By - Anshu Singh on January 22, 2020
In Pratap Lal Teli Vs. The State of Maharashtra & Ors., the Hon’ble High Court of Bombay comprising of Justice Bharati Dangre dismissed the application filed by Pratap Lal Teli (herein-after referred to as ‘Appellant’). The application was filed for registering FIR against Kumar Mangalam Birla, D Bhattacharya & KK Maheshwari (herein-after referred to as ‘Respondents’) for violating the Environment Protection Act, 1986 (“Act”). The single-judge bench did not find any merit in the contention raised by the Applicant and held that provisions of the Act would override the provisions of the Code of Criminal Procedure, 1973 (“CrPc”).
The Appellant alleged that the Respondents started illegal construction of commercial and IT building in the South Mumbai Worli Area without taking clearance from the State Environment Impact Assessment Authority (SEIAA) under the Environmental Impact Assessment (EIA) notification of 2006. Therefore, the Appellant filed a complaint under section 156(3) of the CrPc seeking police investigation for the offences committed under Section 420, 120-B and 187 of Indian Penal Code, 1860 read with section 15 of the Act. After analyzing the contention raised by the Appellant, the metropolitan magistrate rejected the complaint because of the barrier contained in Section 19 of the Act.
Section 19 of the Act states that:
No court shall take cognizance of any offence under this Act except on a complaint made by-
(a) the Central Government or any authority or officer authorised in this behalf by that Government, or
(b) any person who has given notice of not less than sixty days, in the manner prescribed, of the alleged offence and of his intention to make a complaint, to the Central Government or the authority or officer authorised as aforesaid.
Aggrieved by the order of the metropolitan magistrate, an appeal was filed before the session judge but the same was also dismissed by an order dated December 12, 2018.
Finally, the issue was raised before the Hon’ble High Court of Bombay where the counsel for the Appellant submitted that offences mentioned under Section 15 of the Act are non-cognizable whereas they would be classified as cognizable if they are tried under part-II of Schedule-I of CrPc.
The Appellant also argued that if anyone violates the provision of the Act, then it prescribes a penalty of imprisonment for a period of 5 years or a fine which may extend up to Rs. 5 Lakhs or both for violating the pro. According to this, the said case would fall under the ambit of cognizable offence which is triable by the Magistrate Court of First Class.
The counsel for the Respondents supported the order passed by the Metropolitan Magistrate stating that the Applicant is not an interested party who has filed the Complaint only with a sole motive to harass the Respondents.
It was further added that no environment clearance was required as per Environment Impact Assessment Notification, 2006 because the total construction area was less than 20000 square meters. The relevant authorities like SEIAA, SEAC (State Expert Appraisal Committee), the environment department and the police authority were already updated about the construction on the site and thus, Respondents are not guilty of any violation of the law.
Whether a private person has the right to file a complaint under Section 19 of the Act?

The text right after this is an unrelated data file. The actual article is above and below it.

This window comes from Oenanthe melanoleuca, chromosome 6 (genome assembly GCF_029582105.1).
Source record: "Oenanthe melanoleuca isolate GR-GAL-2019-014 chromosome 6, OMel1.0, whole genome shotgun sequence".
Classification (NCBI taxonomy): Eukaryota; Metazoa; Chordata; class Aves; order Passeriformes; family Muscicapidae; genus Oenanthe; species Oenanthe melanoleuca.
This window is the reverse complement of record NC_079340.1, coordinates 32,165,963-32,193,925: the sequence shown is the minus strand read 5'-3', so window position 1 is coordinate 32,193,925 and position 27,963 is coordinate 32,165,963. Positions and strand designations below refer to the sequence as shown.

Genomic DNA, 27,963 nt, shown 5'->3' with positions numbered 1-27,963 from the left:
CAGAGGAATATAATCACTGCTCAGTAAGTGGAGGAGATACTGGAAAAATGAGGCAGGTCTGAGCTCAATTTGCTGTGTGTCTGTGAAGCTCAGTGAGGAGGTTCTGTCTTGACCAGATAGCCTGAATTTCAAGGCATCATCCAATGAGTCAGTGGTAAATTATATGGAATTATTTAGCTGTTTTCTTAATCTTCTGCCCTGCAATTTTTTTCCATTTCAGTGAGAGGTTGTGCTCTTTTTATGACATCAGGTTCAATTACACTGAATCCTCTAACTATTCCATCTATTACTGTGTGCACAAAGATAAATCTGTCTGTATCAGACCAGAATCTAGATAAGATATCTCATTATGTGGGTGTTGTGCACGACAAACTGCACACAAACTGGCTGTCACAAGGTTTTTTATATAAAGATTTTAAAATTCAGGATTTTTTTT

After listening to the counsels of both the parties, the Hon’ble High Court stated that failing to comply with Section 15 of the Act may attract punishment with an imprisonment for a term which may extend up to 5 years and if the failure continues beyond the period of 1 year from the date of conviction, then punishment may extend to imprisonment for a period up to 7 years. Cognizance of offence can only be taken as per the rules mentioned under Section 19 of the Act where the complaint is filed by the Central Government or any authority or officer authorized on behalf of the Central Government. Another method of taking cognizance is by filing a complaint by a person who has given notice of not less than 60 days to the Central Government or the authority or officer authorized on behalf of the Central Government.
Hon’ble High Court has placed reliance & cited the judgment of Patna High Court in Imamullah v. State of Bihar & Ors.and observed that no such complaint was filed by the public servant as mentioned under Section 19 of the Act. Hence, Learned Magistrate could not have taken cognizance of the offence under Section 15 of the Act. Therefore, order taking cognizance of offence under Section 15 of the Act is set aside.
As per the settled position of law, an Appellant is a private person and he has no right to file an FIR with the police disclosing the cognizable offence committed by the accused under Section 15 of the Act. The Court further stated that the decision of the metropolitan magistrate and the Session Court of not entertaining the complaint of the Appellant cannot be questioned and the criminal application is dismissed with no order as to costs.
In 1972, international issues on the environment were discussed all over the world and it resulted in the formation of a special act for the protection of the environment in India. The Environment (Protection) Act, 1986 is an act enforced for safeguarding the environment and the same has been passed to give effect to the decision taken at the United Nations Conference on the Human Environment held in Stockholm in which India was the signatory. Provisions of the Act cannot be challenged as it is in compliance with the rules and laws formed at the International Conference held in Stockholm.
The Court was correct in dismissing the appeal of the
Appellant as the Act gives the power to the Central Government to take such
measures as it deems fit & necessary for the purpose of protecting and
improving the quality of the environment and preventing and abetting